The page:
By Treating Farsi-speaking patients in groups Jeelna Ruparelia boosted attendance rates, Gill Hitchcock finds
For the past 12 months musculoskeletal (MSK) physiotherapist Jeelna Ruparelia has combined her clinical role at Central London Community Healthcare Trust with work on a project to shake-up MSK services in Barnet and Westminster.
As Barnet’s physiotherapy transformation lead on the ongoing project, she is helping shape proposals for how the two north London boroughs can collaborate to achieve more cost effective and higher quality care.
‘We are thinking about the skill mix needed to meet the demands of the service effectively, introducing flexible working and extended hours for better patient access; and using patient-reported experience measures and patient stories as a key driver to change,’ she says.
Ms Ruparelia has been with the trust as a band 6 MSK physiotherapist for two years. After graduating from Brunel University as a physio in 2009, she worked at Whipps Cross University Hospital in east London for two years.
But her experience helping to initiate group physiotherapy classes with a translation service for Farsi-speaking patients at Edgware Community Hospital should be particularly valuable for a future item on the project team’s agenda – the effective delivery of group therapy.
Since 2012 the hospital’s group therapy sessions have provided exercise and self-management techniques for Farsi-speaking service users with long-term pain.
She says that the group’s work with up to 10 patients, plus one physio and an interpreter, have cut costs by 58 per cent, compared to conventional oe-to-one treatment and an interpreter.
‘A physiotherapy assessment costs the NHS about £49 per patient and £35 per follow up. Interpreters typically charge £35 an hour. So a missed appointment with an interpreter booked wastes approximately £84 per individual session,’ she reveals.
In addition ‘did not attend’ rates have fallen since the sessions were introduced. Ms Ruparelia explains: ‘With one to one sessions, patient understanding of physiotherapy was not there.
‘Patients felt like they did not have much time. They might come for their assessment and not come afterwards. In the class there is much more education, and they actually enjoy the exercise element within a gym, which is part of the two-hour class.’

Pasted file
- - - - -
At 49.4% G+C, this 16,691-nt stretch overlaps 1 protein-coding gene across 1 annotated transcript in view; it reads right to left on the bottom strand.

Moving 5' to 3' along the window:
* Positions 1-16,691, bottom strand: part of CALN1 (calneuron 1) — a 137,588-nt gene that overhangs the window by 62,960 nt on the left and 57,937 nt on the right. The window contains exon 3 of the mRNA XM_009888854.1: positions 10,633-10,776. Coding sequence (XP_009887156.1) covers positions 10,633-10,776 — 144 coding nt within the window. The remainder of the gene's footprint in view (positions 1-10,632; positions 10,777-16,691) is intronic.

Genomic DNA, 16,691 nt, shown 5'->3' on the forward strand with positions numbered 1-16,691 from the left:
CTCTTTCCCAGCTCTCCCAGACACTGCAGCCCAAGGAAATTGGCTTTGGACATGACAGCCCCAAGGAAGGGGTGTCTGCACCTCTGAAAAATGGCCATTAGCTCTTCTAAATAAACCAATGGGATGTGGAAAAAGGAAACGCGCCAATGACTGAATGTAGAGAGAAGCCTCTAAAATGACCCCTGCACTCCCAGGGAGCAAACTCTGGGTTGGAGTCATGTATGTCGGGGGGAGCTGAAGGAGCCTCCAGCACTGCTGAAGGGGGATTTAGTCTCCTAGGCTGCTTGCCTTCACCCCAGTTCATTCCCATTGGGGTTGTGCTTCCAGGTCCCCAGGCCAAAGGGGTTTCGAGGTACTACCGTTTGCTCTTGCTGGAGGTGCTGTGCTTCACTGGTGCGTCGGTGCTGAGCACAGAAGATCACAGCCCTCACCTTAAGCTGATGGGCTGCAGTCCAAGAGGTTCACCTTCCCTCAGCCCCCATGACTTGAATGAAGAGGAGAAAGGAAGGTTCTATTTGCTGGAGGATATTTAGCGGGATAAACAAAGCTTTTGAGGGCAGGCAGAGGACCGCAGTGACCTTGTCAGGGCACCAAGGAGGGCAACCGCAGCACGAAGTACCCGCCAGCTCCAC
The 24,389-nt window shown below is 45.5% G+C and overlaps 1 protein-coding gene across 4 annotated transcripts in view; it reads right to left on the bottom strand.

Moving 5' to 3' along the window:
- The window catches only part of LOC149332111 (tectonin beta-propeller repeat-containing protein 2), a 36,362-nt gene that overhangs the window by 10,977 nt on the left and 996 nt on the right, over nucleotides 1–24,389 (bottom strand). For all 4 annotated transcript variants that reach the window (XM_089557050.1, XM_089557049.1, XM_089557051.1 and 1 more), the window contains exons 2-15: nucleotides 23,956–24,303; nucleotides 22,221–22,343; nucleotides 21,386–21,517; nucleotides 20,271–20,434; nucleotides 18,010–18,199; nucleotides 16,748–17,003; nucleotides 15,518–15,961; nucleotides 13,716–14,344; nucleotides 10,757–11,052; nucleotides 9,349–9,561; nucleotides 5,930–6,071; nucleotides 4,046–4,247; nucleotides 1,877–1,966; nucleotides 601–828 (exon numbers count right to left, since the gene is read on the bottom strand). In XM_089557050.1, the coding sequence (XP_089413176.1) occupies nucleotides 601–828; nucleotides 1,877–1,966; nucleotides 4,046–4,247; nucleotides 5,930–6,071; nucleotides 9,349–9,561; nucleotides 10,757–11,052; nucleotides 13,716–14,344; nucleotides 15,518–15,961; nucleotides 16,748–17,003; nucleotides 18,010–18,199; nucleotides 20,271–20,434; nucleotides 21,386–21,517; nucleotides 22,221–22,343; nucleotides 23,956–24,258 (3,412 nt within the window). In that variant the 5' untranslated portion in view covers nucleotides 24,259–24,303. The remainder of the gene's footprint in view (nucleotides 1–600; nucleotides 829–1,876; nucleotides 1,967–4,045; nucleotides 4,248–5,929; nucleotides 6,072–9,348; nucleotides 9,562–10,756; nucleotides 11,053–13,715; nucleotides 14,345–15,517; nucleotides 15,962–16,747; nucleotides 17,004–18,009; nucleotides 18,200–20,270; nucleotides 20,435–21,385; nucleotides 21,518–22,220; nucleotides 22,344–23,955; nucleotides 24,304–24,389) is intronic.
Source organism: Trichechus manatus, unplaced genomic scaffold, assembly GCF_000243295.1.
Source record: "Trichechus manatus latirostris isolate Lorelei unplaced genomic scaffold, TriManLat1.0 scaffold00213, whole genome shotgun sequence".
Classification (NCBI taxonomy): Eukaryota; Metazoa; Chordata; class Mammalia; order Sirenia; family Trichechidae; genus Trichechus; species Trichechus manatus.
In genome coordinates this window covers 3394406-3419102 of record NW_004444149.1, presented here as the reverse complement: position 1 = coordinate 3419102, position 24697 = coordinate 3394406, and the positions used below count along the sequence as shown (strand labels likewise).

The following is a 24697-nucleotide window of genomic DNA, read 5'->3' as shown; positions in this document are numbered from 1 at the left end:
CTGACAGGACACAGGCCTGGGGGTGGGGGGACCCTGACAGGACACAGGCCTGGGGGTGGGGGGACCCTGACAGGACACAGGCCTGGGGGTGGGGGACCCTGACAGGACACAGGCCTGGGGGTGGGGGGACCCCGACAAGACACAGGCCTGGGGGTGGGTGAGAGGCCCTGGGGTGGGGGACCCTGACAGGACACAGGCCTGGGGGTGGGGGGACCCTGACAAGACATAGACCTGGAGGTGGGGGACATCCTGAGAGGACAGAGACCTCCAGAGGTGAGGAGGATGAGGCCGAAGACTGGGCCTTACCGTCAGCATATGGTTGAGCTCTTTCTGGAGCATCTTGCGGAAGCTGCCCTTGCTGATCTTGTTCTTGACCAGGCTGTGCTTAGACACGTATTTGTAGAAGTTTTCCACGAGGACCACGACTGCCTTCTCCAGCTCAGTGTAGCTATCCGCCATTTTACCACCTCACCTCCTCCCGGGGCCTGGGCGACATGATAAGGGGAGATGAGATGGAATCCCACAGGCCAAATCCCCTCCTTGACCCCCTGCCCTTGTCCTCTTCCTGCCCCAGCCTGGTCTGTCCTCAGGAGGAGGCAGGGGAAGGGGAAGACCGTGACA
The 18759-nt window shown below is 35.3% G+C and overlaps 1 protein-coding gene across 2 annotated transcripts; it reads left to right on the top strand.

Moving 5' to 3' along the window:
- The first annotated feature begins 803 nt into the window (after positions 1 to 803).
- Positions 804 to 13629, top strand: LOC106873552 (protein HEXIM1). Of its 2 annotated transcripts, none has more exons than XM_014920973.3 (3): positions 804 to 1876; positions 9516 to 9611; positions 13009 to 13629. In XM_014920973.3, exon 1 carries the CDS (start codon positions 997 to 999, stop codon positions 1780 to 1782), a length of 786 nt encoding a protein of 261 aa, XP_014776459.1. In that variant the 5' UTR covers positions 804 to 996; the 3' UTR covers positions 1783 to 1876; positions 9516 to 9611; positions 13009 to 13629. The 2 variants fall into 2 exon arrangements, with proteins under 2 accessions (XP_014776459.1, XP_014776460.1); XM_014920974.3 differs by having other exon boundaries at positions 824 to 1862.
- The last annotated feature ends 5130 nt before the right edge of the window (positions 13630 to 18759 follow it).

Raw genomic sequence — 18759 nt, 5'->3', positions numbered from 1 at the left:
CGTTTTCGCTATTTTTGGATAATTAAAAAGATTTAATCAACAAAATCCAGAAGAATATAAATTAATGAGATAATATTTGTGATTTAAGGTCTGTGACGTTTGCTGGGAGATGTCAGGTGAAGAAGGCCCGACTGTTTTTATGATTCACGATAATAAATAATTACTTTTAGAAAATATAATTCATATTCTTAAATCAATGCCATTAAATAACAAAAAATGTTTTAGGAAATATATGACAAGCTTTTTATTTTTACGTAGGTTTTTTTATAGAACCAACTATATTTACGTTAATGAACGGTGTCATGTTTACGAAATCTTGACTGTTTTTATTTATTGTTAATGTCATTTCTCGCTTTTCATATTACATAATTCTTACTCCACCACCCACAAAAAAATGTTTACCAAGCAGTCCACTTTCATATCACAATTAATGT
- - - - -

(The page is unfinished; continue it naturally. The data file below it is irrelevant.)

Farsi speakers, many of whom hail from Iran and Afghanistan, make up about 40 per cent of the demand for interpreter services at Edgware’s MSK physiotherapy department. The groups are part of the trust’s Promoting Access to Health programme, intended to encourage innovative practices with a cash reward to be spent on service development.
Asked about the most challenging aspects of delivering the classes, Ms Ruparelia’s response is swift: ‘paperwork’. She explains that class ‘outcome’ forms are all in English so the translator has to read the questionnaire to the patients at the start and end of each block of sessions and then helps them complete the forms. Preparation of a Farsi version of the forms is under way, however.
The most rewarding aspect of delivering the service is the high level of patient satisfaction and getting people back to work. One patient who had been out of work for many years, for example, was able to start a job after completing the block of six classes.
‘We have had great feedback from patients,’ she says. ‘They felt they were given more time to express their pain, and enjoyed the education topics on chronic pain to gain a better understanding of their condition. They said they found the supported environment for exercise useful to build on confidence, and the relaxation techniques helped to bring a sense of wellbeing.’
Ms Ruparelia’s advice for those considering setting up a similar service is that classes will always be more cost effective, but says that the referral criteria need to be clear.
‘And you need clear outcome measures and interpreters who have the skills to engage in and be part of the service, rather than just being a voice.’ fl
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